• At least 1 year of a revoked license
  • Fines ranging between $1,000 and $5,000, as well as additional surcharges

For a third or subsequent DWAI-Drug charge, you are facing a Class D felony, and are looking at penalties that could seriously impact the rest of your life, such as:

  • Up to 7 years in jail
  • At least 1 year of a revoked license
  • Fines ranging from $2,000 to $10,000, as well as additional surcharges

Will I have to attend classes if I get a DWI?

Those who receive DWIs in New York State may also face additional penalties. For example, in many cases, if convicted, you will be sentenced to alcohol/drug screening, assessment, and treatment where you will have to prove that you do not have a substance abuse problem. If the screening determines you may have an addiction, you will most likely have to complete a formal substance abuse assessment–if you fail, you will have to complete treatment and provide proof completion.

Additionally, in other cases, people convicted of DWIs will have to attend the Victim Impact Program, where they will view hours-long presentations regarding the dangers of driving under the influence of drugs or alcohol. New York courts have also ordered many people to attend and complete the Impaired Driver Program, where they will spend hours or days-worth of time learning more about alcohol and why people should not consume it before driving. You will have to pay, out-of-pocket, for all these lectures, of which you may not even need to attend–just one more reason why if you are facing DWI charges in New York State, you cannot wait another minute–reach out to our knowledgeable firm today.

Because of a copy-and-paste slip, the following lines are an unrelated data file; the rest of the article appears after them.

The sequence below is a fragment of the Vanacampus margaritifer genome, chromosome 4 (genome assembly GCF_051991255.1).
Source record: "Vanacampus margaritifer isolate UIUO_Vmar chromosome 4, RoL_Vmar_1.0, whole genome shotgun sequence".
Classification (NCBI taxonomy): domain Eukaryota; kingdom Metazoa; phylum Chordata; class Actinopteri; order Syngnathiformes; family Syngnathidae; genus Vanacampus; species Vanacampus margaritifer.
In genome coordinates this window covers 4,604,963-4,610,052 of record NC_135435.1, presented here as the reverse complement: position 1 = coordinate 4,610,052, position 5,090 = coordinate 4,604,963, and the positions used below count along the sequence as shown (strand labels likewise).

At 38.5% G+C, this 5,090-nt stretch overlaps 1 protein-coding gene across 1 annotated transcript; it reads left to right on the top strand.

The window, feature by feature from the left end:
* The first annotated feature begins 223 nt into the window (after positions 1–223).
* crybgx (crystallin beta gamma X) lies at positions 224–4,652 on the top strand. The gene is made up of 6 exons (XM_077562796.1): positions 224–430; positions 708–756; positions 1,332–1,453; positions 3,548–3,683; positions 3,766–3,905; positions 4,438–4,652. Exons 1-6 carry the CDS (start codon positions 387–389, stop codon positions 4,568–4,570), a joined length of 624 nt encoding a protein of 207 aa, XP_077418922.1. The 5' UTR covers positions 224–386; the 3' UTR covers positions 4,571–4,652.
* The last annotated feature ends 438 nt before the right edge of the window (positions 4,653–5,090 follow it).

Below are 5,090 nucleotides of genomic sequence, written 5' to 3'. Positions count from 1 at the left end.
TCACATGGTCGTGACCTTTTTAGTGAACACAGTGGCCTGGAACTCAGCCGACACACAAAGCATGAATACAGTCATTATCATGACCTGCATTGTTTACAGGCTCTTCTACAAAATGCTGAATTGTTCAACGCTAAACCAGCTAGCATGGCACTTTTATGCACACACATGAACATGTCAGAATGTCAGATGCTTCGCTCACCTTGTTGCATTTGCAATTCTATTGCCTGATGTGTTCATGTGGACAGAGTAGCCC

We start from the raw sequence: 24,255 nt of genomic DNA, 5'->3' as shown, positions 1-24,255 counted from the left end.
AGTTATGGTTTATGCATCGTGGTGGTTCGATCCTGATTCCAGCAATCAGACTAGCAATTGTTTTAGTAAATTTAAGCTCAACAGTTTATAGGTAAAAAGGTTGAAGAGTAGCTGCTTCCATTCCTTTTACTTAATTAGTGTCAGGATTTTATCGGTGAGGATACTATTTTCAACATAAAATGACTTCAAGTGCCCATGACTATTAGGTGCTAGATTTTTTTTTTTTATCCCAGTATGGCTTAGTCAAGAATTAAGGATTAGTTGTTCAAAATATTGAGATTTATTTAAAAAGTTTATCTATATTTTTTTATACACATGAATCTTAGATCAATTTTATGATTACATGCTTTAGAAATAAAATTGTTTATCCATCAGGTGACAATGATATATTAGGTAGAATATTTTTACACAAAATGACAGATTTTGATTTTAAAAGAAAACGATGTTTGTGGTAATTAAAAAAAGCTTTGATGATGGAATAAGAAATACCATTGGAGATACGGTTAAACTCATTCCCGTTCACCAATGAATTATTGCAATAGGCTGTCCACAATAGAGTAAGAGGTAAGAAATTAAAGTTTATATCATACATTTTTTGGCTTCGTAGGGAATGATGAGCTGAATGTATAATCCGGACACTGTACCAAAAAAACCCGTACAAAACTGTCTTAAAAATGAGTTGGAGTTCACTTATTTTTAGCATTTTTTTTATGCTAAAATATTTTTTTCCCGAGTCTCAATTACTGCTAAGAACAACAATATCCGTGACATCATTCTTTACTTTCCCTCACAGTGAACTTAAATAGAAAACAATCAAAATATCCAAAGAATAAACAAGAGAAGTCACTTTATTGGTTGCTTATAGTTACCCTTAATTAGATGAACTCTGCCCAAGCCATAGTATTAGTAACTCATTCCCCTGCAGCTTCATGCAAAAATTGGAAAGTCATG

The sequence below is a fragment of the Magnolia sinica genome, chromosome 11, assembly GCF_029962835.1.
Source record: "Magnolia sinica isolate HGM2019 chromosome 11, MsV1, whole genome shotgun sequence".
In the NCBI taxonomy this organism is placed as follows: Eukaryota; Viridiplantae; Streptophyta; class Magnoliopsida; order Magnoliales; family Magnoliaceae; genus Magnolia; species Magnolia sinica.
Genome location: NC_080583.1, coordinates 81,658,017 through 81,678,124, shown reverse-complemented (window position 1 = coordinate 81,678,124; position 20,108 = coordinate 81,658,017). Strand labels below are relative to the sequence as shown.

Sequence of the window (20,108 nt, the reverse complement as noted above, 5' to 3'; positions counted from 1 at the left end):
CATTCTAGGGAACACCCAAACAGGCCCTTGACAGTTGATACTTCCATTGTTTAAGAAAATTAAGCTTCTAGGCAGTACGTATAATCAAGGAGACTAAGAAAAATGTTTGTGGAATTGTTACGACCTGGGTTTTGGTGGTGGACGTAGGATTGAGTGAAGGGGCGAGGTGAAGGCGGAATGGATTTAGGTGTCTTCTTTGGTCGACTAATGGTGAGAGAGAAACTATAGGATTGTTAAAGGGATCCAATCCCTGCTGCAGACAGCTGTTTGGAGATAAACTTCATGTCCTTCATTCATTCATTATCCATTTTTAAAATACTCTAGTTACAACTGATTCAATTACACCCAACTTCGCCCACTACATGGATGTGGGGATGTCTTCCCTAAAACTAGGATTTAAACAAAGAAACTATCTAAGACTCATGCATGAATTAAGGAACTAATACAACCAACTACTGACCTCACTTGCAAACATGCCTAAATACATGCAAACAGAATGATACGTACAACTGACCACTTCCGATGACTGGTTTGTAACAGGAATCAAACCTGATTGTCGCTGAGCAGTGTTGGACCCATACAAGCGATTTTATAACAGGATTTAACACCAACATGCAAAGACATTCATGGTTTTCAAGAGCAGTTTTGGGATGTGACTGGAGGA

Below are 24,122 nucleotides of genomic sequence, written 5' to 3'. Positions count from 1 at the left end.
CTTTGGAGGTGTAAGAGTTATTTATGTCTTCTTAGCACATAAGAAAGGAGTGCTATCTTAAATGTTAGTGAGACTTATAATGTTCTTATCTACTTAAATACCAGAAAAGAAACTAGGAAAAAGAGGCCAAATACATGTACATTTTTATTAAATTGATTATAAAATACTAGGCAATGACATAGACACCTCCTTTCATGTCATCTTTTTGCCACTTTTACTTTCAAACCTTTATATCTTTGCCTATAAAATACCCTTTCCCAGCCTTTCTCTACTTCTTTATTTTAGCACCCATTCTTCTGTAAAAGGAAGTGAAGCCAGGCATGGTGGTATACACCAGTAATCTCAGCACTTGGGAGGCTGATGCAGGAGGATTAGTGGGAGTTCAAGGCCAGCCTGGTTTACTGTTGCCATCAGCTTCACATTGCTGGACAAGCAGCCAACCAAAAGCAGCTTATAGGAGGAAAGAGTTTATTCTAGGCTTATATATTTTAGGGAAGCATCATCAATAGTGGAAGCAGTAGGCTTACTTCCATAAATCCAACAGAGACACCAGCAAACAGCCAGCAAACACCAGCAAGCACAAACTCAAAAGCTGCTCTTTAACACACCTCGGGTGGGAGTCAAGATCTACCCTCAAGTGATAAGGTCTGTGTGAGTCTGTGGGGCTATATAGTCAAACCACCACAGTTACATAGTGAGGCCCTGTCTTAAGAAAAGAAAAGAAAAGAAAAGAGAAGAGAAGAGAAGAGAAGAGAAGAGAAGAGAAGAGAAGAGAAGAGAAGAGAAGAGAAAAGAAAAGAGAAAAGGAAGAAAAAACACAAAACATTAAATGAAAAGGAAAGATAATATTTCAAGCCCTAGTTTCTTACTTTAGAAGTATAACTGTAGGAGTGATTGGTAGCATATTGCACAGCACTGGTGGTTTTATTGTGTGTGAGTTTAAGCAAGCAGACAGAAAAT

Contact our experienced New York firm

Those facing DWI charges in New York need a strong Rockland County criminal defense attorney who knows the ins and outs of the criminal justice system. With over 30 years of experience as both a prosecutor and criminal defense attorney, Mr. Spector offers a unique perspective on how both sides think, and how to best approach each aspect of your case. If you need serious legal representation, why take chances? Our firm has the tools needed to tenaciously defend you against all DWI-related charges. Call today or contact The Law Office of Carl Spector online to schedule a free confidential consultation. We are ready to help you go on living life positively, happily, and free from the burdens of a criminal conviction–all you have to do is ask.